Tag: Common Sense


Recently, it seems like people have forgotten the rules of the road in Atlanta.  Two weeks back, a colleague of mine got in a pretty bad car accident when another driver failed to yield prior to turning at a green light intersection.  I myself have been to a significant number of four way stops recently where a second driver headed in one direction thought “taking turns” wasn’t applicable to them.  What gives?

To draw a parallel to the working world, I am a big proponent of following the rules of the road and giving people the right of way.  Nothing is more frustrating than people that don’t give others a chance, and offer (if nothing else as a common courtesy) someone else the chance to take their turn and speak up on a topic.  I guess some people think that it’s a sign of power or strength to blatantly cut off other individuals.  To me – it’s simply dangerous.  Weaving in and out of traffic (on the road and in the conference room) will ultimately wreck you.  Even if you don’t realize it, you are creating a persona and reputation for yourself that is unpleasant to most of those whom you will encounter.  It’s like playing with fire.  At some point, you will invariably get burned.

So be careful – and try to let others have the right of way every now and then.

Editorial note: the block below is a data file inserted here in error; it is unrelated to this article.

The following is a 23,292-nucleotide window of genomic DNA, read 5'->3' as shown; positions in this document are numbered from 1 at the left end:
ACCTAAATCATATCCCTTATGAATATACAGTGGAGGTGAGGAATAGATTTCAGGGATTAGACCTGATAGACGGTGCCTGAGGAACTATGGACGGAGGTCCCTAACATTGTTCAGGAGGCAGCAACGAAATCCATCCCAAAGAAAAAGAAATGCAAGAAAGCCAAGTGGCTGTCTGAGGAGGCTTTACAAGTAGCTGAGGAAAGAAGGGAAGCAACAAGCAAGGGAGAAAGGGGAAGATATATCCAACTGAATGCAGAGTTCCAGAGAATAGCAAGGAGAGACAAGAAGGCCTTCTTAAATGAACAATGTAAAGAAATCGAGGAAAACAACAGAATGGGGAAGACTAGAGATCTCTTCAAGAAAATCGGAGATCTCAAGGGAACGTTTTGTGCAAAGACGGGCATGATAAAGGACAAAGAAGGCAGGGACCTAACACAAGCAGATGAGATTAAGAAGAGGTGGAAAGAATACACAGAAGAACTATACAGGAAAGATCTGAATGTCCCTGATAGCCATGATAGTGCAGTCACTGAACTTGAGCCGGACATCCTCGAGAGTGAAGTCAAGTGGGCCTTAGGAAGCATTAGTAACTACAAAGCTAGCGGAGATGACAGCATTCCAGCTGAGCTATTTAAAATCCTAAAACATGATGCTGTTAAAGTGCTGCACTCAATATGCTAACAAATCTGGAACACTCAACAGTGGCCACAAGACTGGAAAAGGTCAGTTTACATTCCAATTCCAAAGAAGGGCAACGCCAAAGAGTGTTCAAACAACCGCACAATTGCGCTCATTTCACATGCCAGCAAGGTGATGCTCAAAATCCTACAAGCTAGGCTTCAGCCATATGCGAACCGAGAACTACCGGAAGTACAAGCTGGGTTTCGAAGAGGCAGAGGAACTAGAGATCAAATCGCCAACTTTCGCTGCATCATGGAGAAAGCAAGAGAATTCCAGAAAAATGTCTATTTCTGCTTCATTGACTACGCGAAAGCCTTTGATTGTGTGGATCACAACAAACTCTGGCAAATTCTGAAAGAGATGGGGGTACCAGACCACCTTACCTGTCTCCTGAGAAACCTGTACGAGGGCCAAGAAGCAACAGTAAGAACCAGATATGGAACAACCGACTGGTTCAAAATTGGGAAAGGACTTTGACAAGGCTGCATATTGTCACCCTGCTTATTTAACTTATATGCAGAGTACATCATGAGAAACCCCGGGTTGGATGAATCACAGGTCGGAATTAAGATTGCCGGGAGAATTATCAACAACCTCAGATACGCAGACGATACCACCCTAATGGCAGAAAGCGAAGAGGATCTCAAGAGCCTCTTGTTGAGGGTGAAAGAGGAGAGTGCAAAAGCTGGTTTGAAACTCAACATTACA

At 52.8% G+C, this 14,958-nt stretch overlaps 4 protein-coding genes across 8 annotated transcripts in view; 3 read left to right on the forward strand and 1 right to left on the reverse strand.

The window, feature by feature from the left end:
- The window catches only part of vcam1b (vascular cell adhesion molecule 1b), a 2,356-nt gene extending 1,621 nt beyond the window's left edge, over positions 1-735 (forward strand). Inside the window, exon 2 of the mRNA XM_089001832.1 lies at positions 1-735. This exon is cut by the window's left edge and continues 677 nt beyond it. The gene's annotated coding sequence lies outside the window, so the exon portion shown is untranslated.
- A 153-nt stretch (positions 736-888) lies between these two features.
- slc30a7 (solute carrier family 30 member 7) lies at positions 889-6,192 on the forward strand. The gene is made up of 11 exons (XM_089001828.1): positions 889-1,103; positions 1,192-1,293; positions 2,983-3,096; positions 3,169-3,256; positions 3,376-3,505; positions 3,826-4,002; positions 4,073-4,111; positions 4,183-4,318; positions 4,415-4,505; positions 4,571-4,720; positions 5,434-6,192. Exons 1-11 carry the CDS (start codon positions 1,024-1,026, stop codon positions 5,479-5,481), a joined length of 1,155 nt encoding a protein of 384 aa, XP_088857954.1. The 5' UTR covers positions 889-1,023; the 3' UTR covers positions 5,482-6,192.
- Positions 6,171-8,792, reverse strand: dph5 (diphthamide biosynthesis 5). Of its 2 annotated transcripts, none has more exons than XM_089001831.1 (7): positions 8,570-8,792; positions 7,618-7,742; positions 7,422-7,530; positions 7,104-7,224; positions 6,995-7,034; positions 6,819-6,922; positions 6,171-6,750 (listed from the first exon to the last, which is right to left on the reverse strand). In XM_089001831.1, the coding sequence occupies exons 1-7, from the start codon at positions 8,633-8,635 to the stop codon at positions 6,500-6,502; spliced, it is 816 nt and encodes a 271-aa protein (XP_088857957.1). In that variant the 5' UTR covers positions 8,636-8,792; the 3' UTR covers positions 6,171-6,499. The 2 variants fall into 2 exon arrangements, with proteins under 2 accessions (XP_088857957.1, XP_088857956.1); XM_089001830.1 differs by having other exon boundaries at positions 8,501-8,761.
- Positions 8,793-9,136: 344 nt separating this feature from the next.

Til Next Time,



I think common sense has taken a back seat recently in Corporate America.  It has been replaced with process, compliance, and a general circus of activities that promote anything but working off gut instincts.  And I’m really scared about that.

Listen, I get that ground rules are always good to have around and that in the void of some form of reinforced direction from the top, the inmates could take over the asylum.  However, I feel like our culture has overcorrected too much and turned into an over-forgiving workplace where everyone gets a mulligan whenever they need it “just because” with no repercussions, coaching, or corrective action plans.

The other day, I caught myself attempting to explain to my wider team how to react in a given situation if they were presented with a colleague or business partner who wasn’t providing quite the level of detail that may be needed from our team’s standpoint in order to properly track program progress or keep a careful eye out for collisions, risks, or issues.  Or, worse, if the partner wasn’t providing accurate responses because they didn’t think it through all the way.  After the fact, I realize how crass it sounded (apologies in advance – and I also apologized to my team) – but I simply said “Use your brain”.  It seems so simple, but I think some of us get jaded or sidetracked by the operational reality or the whirlwind and lose sight of our gut in the most critical of times.

Every organization should more proactively teach and coach how to solicit details and feedback from their colleagues (internally and externally).  My boss says it best – “when there’s smoke, there’s fire”.  If your coworker has told you that there “shouldn’t be any impact”, it is your choice whether you believe them.  But I typically expect the best and prepare for the worst.  Because apparently common sense isn’t as common as we used to believe.

Til Next Time,



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